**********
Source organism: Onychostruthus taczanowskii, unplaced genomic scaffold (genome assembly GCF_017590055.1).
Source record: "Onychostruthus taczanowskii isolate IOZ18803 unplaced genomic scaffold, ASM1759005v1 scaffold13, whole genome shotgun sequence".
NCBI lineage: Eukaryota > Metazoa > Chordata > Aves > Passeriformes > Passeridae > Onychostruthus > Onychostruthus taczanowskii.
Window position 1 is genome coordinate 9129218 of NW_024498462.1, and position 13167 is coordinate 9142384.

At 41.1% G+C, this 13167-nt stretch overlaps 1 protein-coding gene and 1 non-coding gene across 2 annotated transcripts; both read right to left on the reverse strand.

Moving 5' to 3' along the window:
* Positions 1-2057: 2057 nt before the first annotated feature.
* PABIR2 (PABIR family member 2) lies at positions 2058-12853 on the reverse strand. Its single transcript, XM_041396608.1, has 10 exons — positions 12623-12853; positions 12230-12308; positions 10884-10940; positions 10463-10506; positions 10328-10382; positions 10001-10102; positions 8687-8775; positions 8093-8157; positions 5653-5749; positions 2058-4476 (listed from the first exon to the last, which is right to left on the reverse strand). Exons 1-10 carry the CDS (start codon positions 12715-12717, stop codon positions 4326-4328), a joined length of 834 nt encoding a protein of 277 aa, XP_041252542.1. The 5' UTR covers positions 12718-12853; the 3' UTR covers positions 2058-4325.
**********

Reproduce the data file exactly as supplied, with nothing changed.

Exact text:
Source organism: Onychostruthus taczanowskii, unplaced genomic scaffold (genome assembly GCF_017590055.1).
Source record: "Onychostruthus taczanowskii isolate IOZ18803 unplaced genomic scaffold, ASM1759005v1 scaffold13, whole genome shotgun sequence".
NCBI lineage: Eukaryota > Metazoa > Chordata > Aves > Passeriformes > Passeridae > Onychostruthus > Onychostruthus taczanowskii.
Window position 1 is genome coordinate 9129218 of NW_024498462.1, and position 13167 is coordinate 9142384.

At 41.1% G+C, this 13167-nt stretch overlaps 1 protein-coding gene and 1 non-coding gene across 2 annotated transcripts; both read right to left on the reverse strand.

Moving 5' to 3' along the window:
* Positions 1-2057: 2057 nt before the first annotated feature.
* PABIR2 (PABIR family member 2) lies at positions 2058-12853 on the reverse strand. Its single transcript, XM_041396608.1, has 10 exons — positions 12623-12853; positions 12230-12308; positions 10884-10940; positions 10463-10506; positions 10328-10382; positions 10001-10102; positions 8687-8775; positions 8093-8157; positions 5653-5749; positions 2058-4476 (listed from the first exon to the last, which is right to left on the reverse strand). Exons 1-10 carry the CDS (start codon positions 12715-12717, stop codon positions 4326-4328), a joined length of 834 nt encoding a protein of 277 aa, XP_041252542.1. The 5' UTR covers positions 12718-12853; the 3' UTR covers positions 2058-4325.